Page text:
Rutherford County hospitals are transforming health care in the region through new technologies and innovative delivery of care.
Mothers-to-be have high expectations. Today, that includes a hospital capable of caring for premature babies and other newborns who need special attention. In response, TriStar StoneCrest Medical Center in Smyrna recently opened a Neonatal Intensive Care Unit.
“Building our new Level IIB NICU was about serving the needs of our community,” says CFO Joe Bowman. “TriStar StoneCrest delivers 1,000 babies each year, but we could not previously serve higher risk patients. Since the unit opened in May 2013, our deliveries have increased 25 percent to 30 percent, while our NICU served 70 babies in 2013.”
TriStar StoneCrest’s commitment to providing optimum care for its youngest patients is just one example of how Rutherford County hospitals are continually enhancing technology and upgrading facilities to meet patient needs. Two years ago, the hospital added robotic surgery, and it continues to expand the program, recently adding colon and gynecologic procedures.
“We performed the first robotic single-site gall bladder removal in our operating room last year,” Bowman says.
The hospital is also boosting its imaging capabilities with a new 64-slice CT scanner. “This increases the number of CT scans we can conduct for outpatient and inpatient needs, reducing abdominal and stroke scan time for patients in the emergency department, and expanding our diagnostic cardiology services,” Bowman says.
New Retail Clinics
To answer the demand for an alternative means of health care delivery, Murfreesboro Medical Center & SurgiCenter has launched two retail clinics in shopping centers, and a third is on the drawing board.
“So many people today look for convenience when seeking care, whether to get a sports physical for a child who needs it tomorrow or checking out the sniffles before they leave town for the weekend,” says CEO Joseph A. Peay. “Patients don’t always think about needing to be seen between 8 a.m. and 5 p.m. the day before they get sick, and many today do not have a regular physician.”
To remain cutting edge, the health care provider recently invested in a SPECT CT, a hybrid nuclear medicine imaging system that eliminates the need for a patient to undergo two scans on different units.
“The quality of studies that this device is able to produce is amazing,” Peay says.
Saint Thomas Rutherford Hospital, formerly known as Middle Tennessee Medical Center, is also finding new ways to deliver care where the patients are.
“Our new ‘Ministry in Motion’ mobile unit funded by a grant from the Christy-Houston Foundation focuses on our school-age kids and visits communities with a lack of access to primary care,” says President and CEO Gordon Ferguson.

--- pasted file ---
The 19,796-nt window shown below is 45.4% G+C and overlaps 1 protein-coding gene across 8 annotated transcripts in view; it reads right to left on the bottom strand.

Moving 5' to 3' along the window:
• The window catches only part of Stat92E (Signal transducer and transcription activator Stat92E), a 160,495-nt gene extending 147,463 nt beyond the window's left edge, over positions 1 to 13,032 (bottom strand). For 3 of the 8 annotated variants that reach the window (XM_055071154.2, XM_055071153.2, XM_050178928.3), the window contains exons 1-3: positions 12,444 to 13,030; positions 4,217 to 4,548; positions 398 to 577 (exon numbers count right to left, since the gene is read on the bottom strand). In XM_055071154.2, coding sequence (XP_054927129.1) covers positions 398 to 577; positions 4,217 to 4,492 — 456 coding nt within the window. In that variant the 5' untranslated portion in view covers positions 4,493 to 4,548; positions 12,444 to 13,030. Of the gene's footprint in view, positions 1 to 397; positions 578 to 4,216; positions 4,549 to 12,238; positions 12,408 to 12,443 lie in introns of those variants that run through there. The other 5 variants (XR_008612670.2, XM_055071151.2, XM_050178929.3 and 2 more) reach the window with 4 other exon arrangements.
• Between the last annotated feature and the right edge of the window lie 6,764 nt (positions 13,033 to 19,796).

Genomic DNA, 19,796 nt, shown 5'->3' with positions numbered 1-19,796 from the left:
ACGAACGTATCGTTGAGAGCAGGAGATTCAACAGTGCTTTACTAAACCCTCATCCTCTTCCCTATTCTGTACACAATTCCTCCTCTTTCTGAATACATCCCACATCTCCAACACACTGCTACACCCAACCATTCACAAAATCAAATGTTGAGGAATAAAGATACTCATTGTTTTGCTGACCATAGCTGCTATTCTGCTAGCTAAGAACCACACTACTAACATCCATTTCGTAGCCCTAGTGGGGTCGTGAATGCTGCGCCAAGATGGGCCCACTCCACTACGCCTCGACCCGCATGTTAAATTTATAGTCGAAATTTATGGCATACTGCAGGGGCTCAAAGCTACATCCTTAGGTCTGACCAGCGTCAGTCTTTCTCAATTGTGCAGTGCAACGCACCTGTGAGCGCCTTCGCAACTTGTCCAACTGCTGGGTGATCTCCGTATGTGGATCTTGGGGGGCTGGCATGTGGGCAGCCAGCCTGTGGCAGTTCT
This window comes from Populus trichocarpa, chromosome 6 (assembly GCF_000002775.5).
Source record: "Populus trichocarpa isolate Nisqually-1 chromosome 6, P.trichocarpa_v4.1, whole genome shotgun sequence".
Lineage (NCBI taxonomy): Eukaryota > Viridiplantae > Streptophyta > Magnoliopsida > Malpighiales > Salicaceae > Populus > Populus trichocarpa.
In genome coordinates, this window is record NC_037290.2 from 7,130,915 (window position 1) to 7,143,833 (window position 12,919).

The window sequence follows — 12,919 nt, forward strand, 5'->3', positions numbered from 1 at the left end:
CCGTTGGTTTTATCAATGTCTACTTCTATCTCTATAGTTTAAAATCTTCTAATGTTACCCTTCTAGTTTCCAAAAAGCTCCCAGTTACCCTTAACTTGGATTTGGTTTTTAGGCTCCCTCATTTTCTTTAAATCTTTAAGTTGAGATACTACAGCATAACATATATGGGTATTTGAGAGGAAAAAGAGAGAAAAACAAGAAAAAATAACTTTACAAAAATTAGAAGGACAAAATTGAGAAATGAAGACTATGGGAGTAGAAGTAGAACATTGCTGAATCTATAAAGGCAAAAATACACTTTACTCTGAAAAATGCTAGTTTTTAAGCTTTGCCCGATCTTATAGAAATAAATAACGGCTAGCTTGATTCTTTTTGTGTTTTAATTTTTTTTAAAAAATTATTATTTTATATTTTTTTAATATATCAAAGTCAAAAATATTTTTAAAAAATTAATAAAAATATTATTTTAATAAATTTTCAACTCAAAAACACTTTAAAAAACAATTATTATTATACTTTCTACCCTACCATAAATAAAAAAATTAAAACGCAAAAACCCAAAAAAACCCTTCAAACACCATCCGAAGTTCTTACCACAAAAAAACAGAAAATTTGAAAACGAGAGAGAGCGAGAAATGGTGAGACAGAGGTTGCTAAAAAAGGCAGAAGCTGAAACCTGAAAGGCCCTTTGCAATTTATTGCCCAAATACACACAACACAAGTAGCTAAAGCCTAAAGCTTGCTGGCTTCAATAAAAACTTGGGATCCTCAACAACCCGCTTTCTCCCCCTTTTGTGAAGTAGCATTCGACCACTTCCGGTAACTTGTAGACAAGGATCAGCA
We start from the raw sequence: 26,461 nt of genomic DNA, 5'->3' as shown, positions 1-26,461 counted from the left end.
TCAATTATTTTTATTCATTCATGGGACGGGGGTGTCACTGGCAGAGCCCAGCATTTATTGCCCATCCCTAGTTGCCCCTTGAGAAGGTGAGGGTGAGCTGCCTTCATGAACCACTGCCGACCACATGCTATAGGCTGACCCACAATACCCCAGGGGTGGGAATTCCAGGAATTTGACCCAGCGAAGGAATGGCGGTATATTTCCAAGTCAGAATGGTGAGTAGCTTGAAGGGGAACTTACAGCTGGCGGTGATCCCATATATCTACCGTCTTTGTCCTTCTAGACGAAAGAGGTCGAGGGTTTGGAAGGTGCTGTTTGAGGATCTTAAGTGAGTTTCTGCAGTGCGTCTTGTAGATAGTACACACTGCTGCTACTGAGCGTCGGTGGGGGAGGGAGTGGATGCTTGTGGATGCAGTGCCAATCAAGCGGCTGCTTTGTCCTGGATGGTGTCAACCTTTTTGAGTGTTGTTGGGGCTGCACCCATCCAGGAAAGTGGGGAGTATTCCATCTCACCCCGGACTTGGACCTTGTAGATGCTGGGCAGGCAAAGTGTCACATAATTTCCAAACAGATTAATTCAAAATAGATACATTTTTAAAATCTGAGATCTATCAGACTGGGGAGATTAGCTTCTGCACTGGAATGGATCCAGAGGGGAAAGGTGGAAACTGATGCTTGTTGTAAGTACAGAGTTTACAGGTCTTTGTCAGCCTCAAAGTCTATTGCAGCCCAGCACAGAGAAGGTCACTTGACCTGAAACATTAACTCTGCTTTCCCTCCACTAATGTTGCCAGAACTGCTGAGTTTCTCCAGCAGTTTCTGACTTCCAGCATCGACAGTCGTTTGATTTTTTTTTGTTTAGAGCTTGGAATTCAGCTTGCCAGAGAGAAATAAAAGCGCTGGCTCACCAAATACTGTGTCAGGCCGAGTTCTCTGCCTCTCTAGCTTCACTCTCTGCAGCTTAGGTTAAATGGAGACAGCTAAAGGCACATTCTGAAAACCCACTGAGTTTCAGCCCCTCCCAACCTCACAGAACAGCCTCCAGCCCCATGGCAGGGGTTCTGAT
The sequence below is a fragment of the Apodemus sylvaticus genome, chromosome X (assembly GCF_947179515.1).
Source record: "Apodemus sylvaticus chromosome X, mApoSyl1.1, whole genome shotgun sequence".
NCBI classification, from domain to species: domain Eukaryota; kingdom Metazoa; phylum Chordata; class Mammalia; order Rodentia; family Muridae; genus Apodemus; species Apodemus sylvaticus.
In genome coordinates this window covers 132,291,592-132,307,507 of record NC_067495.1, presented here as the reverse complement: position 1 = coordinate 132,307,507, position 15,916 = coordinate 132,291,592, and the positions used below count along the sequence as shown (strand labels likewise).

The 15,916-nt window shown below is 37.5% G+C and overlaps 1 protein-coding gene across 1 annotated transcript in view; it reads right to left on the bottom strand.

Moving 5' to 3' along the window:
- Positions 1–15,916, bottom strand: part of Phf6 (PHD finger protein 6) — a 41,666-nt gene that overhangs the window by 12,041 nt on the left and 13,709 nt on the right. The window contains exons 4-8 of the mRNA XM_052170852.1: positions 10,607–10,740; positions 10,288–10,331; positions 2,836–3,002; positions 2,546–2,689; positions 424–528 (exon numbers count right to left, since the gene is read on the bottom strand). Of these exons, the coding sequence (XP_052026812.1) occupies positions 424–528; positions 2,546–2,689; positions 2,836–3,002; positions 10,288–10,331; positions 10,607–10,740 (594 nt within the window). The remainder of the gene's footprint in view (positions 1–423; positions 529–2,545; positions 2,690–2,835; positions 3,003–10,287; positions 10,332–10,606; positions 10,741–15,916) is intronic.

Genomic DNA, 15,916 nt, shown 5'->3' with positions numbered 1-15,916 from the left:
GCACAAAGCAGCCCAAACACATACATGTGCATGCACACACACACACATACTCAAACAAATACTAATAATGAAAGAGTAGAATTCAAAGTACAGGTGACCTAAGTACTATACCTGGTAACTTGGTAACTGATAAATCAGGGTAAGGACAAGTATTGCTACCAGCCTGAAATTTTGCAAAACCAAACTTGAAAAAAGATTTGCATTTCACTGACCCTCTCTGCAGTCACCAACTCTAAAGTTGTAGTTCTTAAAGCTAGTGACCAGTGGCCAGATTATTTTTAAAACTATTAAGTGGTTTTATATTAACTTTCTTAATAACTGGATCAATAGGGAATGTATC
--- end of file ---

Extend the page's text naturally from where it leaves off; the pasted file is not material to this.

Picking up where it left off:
In addition, the hospital recently relocated its Saint Louise Clinic to a building that houses nonprofit organizations like Dispensary of Hope and Community Helpers. This facility will also be the main training ground for the system’s new family medicine residency program operated in partnership with the University of Tennessee Center for Health Sciences. Saint Thomas Rutherford Hospital continues to grow its staff, adding its first board-certified colorectal surgeon.
“We are in an ongoing physician recruitment mode to take care of our growing population,” Ferguson notes.
New Rehab, Behavioral Care
With the addition of TrustPoint Hospital to the local health-care grid, patients in Rutherford County and surrounding areas now have access to a state-of-the-art facility offering inpatient physical rehabilitation, as well as inpatient and outpatient behavioral health services for adults and seniors.
“Since opening, our inpatient behavioral health unit has grown to a 50-bed psychiatric unit,” says Director of Community Relations Chelsea Padgett. “We have also opened a dual diagnosis program, where we can detox patients for drugs or alcohol who have a co-occurring mental health condition.”
Current plans call for expansion to 60 beds, and two new physicians have joined the staff. TrustPoint Hospital also recently launched an Intensive Outpatient Program to provide structured treatment for people suffering emotional or mental distress, and to assist them through the transition back home after hospitalization. Additionally, the hospital offers on-site evaluations for veterans who are patients at the Alvin C. York campus of the Tennessee Valley Healthcare System. As Rutherford County’s population grows, area hospitals are focused on transforming the health-care experience for patients.
“We are always seeking opportunities to enhance our services and best meet the evolving needs of patients in our community,” Bowman says.